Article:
General Artificial Intelligence (and a quite bit beyond)
So how does this all relate to the bigger picture I mentioned earlier? Well, the bigger picture is the grand quest for 'general artificial intelligence', which is a technical label for humanoid robots such as imagined with Robbie the Robot in Forbidden Planet, the HAL 9000 in 2001, A Space Odyssey, the Star Wars bots, the high-end Terminator series, the child and other bots from the film A.I., and all of the many other totally human-like machines that men (and a woman or two) have fallen in love with in movies and other stories.
It's important to note, now, that the term 'artificial intelligence', whether general or specific, doesn't really capture the whole concept here, which is the artificial complete person. A complete person has self-identity and a capacity for general learning with or without supervision and personality development through interplay of nature and real-world experience. For the artificial version, I prefer the term 'engineered person'. A marionette-like digital actor such as Simone is a great starting point for an engineering path that leads toward such thing. Let's consider why.
Problems with Simone v. 1.0
For the design purpose of passing for human in films and games, convincing appearance and behavior is enough. Although Simone solves a lot of problems for film directors and producers, many big problems remain, mostly centering around time and cost.
In the film, the digital actor and the animation process are abstracted to extreme and enviable simplicity, as is usual for movies. Simone comes complete and perfect on a few floppy disks (you might have to ask your mom what those are) and the director is able to animate Simone quickly and easily, all by himself and using an ordinary desktop computer.
In reality, however, a digital actor would have to be hand-assembled by a large team of experts in 3d modeling, animation rigging, character design, and CGI/film integration, etc. The digital acting (how the synthetic actor moves and sounds to express action and emotion on screen) also requires a large team of specialized talent. Remember, the puppet is still animated by reproducing the behavior of real persons, including voice actors and motion capture performers who follow scripts and direction from the film director. Even after all that, much post-production fine-tuning and hand-tweaking is needed. Rendering and integration of the whole thing also requires massive computing power.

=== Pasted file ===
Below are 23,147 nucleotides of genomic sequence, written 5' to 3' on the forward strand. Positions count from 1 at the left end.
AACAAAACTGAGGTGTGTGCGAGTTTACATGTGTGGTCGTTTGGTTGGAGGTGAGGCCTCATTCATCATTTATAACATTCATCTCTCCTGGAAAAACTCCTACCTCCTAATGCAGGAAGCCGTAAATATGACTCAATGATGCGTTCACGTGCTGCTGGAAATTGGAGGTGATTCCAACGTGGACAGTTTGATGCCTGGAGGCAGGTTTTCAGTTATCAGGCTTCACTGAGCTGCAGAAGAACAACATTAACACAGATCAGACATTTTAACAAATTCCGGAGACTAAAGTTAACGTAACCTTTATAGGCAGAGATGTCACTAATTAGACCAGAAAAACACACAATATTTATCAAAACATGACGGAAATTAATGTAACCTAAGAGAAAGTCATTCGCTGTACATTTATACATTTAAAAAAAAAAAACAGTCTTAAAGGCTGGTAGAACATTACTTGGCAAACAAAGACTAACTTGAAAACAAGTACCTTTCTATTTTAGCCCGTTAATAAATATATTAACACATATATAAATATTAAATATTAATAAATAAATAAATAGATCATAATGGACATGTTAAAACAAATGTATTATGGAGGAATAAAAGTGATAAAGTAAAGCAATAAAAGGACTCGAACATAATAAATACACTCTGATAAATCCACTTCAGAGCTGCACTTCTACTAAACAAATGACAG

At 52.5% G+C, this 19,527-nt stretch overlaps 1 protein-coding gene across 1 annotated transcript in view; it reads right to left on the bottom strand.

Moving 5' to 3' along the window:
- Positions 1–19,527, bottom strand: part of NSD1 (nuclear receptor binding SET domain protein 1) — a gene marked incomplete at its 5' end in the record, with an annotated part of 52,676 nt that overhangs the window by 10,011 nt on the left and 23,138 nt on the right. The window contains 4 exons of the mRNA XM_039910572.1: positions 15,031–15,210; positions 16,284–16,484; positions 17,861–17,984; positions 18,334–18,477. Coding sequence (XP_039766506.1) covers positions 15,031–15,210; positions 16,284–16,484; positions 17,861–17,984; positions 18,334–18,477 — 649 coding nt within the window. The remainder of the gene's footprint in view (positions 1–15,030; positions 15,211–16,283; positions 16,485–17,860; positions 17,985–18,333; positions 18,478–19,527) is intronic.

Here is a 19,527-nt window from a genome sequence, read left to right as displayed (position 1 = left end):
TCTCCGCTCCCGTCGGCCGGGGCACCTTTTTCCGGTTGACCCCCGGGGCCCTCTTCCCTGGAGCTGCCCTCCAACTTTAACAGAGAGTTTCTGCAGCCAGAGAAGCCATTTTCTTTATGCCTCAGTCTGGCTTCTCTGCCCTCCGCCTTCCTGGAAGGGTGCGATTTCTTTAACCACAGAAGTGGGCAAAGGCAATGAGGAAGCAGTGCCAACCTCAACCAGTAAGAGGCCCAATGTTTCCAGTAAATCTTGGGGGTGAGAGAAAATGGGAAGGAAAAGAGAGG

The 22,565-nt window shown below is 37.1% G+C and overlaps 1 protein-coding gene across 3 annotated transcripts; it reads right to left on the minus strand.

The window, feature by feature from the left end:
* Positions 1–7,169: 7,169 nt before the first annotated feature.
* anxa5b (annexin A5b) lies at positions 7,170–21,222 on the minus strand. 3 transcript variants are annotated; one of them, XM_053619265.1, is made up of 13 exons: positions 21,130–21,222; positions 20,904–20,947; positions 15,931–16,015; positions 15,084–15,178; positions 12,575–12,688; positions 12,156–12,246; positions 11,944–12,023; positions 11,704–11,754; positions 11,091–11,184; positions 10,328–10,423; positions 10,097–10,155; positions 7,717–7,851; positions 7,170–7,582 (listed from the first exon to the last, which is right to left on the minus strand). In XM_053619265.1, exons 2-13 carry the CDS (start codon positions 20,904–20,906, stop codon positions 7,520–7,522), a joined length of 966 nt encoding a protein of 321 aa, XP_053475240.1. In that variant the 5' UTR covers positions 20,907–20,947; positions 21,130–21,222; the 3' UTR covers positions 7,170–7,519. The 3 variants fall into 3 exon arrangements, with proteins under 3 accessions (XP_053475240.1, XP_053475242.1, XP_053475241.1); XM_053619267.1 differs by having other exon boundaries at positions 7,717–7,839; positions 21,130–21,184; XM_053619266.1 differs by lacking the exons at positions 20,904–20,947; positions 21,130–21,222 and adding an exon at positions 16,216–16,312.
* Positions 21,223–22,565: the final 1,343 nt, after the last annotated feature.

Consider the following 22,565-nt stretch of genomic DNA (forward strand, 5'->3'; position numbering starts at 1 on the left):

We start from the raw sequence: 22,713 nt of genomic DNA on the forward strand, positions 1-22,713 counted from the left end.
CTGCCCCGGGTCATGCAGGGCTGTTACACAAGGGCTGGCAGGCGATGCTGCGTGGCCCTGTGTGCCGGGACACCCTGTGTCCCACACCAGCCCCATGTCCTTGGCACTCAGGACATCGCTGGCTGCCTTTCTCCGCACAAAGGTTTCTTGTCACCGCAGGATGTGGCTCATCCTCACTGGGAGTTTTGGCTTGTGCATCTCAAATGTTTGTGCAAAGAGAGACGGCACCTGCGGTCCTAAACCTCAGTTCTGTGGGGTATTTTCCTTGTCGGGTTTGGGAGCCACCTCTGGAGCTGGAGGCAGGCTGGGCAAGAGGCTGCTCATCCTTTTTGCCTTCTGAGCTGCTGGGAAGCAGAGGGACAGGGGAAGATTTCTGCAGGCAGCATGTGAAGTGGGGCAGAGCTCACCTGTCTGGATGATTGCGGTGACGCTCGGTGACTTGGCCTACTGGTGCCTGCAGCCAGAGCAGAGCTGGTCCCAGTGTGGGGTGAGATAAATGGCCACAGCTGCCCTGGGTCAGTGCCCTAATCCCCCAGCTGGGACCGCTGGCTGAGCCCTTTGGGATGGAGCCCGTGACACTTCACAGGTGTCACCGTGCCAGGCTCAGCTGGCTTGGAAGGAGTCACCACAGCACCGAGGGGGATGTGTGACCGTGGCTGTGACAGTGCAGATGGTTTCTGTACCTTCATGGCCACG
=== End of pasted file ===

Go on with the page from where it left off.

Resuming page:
The solution is to move away from the empty shell that is Simone towards a digital actor that has all the relevant functions of a human actor, but, most hopefully, fewer of the faults and disruptive needs. That path happens to superimpose very nicely on the development of an artificial general intelligence with the personality plug-in, or, as I prefer to say, an 'engineered person'. Simone will have to evolve from a highly sophisticated digital puppet that has not even a mote of intelligence or 'self' to an artificial person that can interpret scripts and stage direction and generate the complex behavior of a character from them.
Our starting point, Simone, is a body without a mind, your basic zombie, I guess. Her every movement, however slight, and her every display of emotion, however subtle, has to be captured from human acting and hand-wired in. Our destination is a digital actor that has all the relevant functions of a human actor and can pass for human on the screen. Each step on the path toward that goal will be a replacement of some part of the expensive and time-consuming human labor that animates Simone v. 1.0 with a process that generates the same behavior, or even improves it. We'll look at this path and the journey along it in very brief and simple outline, leaving the nitty-gritty for a separate later discussion with finer grain.